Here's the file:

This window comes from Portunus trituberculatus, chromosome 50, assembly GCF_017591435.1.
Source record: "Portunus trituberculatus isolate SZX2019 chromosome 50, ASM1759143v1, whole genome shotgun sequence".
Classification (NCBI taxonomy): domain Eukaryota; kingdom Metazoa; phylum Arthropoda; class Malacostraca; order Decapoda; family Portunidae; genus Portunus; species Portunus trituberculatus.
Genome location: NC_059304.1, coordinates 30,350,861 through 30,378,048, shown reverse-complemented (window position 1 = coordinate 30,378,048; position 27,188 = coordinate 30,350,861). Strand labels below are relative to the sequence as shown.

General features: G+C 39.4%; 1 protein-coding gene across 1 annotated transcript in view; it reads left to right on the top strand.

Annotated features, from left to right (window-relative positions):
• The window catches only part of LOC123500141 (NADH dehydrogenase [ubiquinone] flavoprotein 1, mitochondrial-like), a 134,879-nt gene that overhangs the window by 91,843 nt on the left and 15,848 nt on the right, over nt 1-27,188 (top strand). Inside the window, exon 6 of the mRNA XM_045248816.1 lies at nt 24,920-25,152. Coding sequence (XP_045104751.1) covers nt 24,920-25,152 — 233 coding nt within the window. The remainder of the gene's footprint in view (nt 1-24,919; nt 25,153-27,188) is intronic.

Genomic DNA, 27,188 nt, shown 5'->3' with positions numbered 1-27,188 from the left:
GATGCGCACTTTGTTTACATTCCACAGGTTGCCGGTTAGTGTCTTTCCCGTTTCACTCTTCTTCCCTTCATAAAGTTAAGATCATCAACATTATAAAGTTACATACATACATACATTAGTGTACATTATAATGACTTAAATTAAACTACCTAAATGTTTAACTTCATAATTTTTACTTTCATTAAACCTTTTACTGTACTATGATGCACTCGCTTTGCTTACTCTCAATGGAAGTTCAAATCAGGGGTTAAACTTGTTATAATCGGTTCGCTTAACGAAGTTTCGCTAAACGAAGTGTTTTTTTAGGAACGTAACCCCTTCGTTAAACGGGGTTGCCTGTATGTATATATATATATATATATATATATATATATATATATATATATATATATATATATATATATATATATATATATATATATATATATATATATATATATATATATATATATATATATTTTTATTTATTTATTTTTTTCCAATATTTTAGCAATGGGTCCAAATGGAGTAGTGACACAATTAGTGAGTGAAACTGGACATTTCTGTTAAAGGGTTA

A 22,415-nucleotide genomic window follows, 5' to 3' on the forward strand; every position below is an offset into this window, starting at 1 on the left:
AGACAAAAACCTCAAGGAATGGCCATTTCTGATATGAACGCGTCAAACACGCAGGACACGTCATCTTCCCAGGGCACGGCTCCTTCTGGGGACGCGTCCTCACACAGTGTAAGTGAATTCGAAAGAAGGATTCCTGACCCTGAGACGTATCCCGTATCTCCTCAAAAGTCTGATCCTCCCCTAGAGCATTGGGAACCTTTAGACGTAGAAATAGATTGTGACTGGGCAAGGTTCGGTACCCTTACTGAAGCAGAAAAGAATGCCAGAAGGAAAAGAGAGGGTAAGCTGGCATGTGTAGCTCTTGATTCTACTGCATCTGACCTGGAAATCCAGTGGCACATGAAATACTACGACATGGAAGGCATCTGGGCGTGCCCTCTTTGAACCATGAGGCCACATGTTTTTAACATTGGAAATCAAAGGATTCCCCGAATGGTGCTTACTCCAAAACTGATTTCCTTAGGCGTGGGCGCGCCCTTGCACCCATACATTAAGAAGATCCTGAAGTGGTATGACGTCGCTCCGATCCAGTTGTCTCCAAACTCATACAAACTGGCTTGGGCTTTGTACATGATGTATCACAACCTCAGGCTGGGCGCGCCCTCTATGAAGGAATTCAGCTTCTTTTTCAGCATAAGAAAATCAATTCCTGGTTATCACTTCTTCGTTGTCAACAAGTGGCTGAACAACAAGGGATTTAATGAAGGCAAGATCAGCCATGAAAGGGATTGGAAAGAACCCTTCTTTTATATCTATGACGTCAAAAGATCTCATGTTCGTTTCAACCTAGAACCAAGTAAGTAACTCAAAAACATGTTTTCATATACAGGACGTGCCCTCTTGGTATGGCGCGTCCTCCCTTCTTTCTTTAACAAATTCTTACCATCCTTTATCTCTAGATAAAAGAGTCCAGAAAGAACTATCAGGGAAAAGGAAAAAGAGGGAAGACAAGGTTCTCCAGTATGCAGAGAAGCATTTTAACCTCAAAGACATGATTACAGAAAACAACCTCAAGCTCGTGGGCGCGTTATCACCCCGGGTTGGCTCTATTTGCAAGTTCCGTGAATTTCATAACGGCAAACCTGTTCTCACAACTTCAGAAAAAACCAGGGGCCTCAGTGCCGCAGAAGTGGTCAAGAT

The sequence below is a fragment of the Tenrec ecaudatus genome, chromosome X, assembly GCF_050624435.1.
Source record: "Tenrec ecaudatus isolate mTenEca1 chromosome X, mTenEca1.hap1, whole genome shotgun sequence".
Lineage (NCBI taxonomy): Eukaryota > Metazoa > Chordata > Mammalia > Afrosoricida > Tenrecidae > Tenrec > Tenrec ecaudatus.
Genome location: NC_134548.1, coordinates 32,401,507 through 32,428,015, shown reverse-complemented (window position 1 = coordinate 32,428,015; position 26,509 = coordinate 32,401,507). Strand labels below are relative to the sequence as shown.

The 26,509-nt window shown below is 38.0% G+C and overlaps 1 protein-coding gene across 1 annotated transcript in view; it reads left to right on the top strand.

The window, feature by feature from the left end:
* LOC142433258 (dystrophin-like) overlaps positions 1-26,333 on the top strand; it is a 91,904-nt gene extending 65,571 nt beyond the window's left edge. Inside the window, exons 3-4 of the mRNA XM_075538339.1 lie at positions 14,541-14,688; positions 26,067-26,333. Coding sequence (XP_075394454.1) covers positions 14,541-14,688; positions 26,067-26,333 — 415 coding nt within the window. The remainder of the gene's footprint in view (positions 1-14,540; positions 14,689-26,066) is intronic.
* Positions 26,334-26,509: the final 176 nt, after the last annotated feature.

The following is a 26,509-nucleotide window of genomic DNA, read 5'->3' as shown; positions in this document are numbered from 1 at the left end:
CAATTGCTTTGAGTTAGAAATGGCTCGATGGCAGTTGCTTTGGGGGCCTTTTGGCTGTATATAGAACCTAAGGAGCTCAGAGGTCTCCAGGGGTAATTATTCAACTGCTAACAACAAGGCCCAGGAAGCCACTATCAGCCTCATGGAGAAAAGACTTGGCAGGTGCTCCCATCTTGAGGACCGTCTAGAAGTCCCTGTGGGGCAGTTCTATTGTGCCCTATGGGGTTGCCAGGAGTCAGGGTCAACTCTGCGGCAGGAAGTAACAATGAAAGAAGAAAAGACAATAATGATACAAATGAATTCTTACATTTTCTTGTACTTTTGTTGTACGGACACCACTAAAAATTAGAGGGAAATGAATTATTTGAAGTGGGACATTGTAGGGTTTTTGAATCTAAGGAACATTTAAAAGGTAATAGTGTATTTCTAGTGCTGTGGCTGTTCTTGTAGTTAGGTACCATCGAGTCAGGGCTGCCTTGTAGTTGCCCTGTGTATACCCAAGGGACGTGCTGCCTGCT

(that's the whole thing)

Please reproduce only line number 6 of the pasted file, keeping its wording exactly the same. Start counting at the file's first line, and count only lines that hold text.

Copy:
Annotated features, from left to right (window-relative positions):